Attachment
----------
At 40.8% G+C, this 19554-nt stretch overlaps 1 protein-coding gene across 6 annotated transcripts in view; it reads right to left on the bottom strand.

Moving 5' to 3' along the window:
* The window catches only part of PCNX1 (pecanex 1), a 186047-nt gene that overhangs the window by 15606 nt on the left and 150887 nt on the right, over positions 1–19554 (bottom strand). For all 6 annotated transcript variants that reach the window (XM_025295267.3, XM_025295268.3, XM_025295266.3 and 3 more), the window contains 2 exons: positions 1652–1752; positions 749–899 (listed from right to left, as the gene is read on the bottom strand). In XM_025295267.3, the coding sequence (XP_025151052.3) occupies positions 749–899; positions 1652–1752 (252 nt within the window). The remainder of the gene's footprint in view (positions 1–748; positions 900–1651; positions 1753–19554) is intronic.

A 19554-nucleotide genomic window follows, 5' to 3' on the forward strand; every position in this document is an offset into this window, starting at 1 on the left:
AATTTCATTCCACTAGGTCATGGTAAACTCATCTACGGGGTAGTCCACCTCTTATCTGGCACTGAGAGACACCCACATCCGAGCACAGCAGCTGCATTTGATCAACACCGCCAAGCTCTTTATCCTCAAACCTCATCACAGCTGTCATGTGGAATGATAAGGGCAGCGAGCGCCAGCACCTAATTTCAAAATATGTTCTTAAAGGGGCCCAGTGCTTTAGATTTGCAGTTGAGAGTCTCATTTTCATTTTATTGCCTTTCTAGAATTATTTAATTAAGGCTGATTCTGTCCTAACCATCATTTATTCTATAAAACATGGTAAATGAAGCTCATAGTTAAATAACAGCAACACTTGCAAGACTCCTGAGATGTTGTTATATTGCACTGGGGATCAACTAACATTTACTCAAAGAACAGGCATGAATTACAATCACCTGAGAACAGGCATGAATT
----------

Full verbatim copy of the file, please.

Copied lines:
At 40.8% G+C, this 19554-nt stretch overlaps 1 protein-coding gene across 6 annotated transcripts in view; it reads right to left on the bottom strand.

Moving 5' to 3' along the window:
* The window catches only part of PCNX1 (pecanex 1), a 186047-nt gene that overhangs the window by 15606 nt on the left and 150887 nt on the right, over positions 1–19554 (bottom strand). For all 6 annotated transcript variants that reach the window (XM_025295267.3, XM_025295268.3, XM_025295266.3 and 3 more), the window contains 2 exons: positions 1652–1752; positions 749–899 (listed from right to left, as the gene is read on the bottom strand). In XM_025295267.3, the coding sequence (XP_025151052.3) occupies positions 749–899; positions 1652–1752 (252 nt within the window). The remainder of the gene's footprint in view (positions 1–748; positions 900–1651; positions 1753–19554) is intronic.

A 19554-nucleotide genomic window follows, 5' to 3' on the forward strand; every position in this document is an offset into this window, starting at 1 on the left:
AATTTCATTCCACTAGGTCATGGTAAACTCATCTACGGGGTAGTCCACCTCTTATCTGGCACTGAGAGACACCCACATCCGAGCACAGCAGCTGCATTTGATCAACACCGCCAAGCTCTTTATCCTCAAACCTCATCACAGCTGTCATGTGGAATGATAAGGGCAGCGAGCGCCAGCACCTAATTTCAAAATATGTTCTTAAAGGGGCCCAGTGCTTTAGATTTGCAGTTGAGAGTCTCATTTTCATTTTATTGCCTTTCTAGAATTATTTAATTAAGGCTGATTCTGTCCTAACCATCATTTATTCTATAAAACATGGTAAATGAAGCTCATAGTTAAATAACAGCAACACTTGCAAGACTCCTGAGATGTTGTTATATTGCACTGGGGATCAACTAACATTTACTCAAAGAACAGGCATGAATTACAATCACCTGAGAACAGGCATGAATT